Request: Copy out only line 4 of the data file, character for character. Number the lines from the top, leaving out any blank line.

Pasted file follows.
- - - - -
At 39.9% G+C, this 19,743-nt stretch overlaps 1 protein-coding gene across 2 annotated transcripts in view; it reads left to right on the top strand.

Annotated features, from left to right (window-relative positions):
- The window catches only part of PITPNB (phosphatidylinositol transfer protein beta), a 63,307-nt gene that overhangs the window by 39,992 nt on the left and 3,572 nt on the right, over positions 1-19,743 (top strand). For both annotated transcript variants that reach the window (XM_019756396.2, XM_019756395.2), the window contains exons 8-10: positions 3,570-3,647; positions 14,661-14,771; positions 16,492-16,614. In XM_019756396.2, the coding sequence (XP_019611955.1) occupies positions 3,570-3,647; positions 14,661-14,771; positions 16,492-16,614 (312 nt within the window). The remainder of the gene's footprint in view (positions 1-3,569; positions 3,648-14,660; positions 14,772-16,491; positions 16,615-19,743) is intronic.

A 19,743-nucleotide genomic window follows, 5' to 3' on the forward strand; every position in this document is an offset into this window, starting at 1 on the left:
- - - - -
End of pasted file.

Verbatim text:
A 19,743-nucleotide genomic window follows, 5' to 3' on the forward strand; every position in this document is an offset into this window, starting at 1 on the left: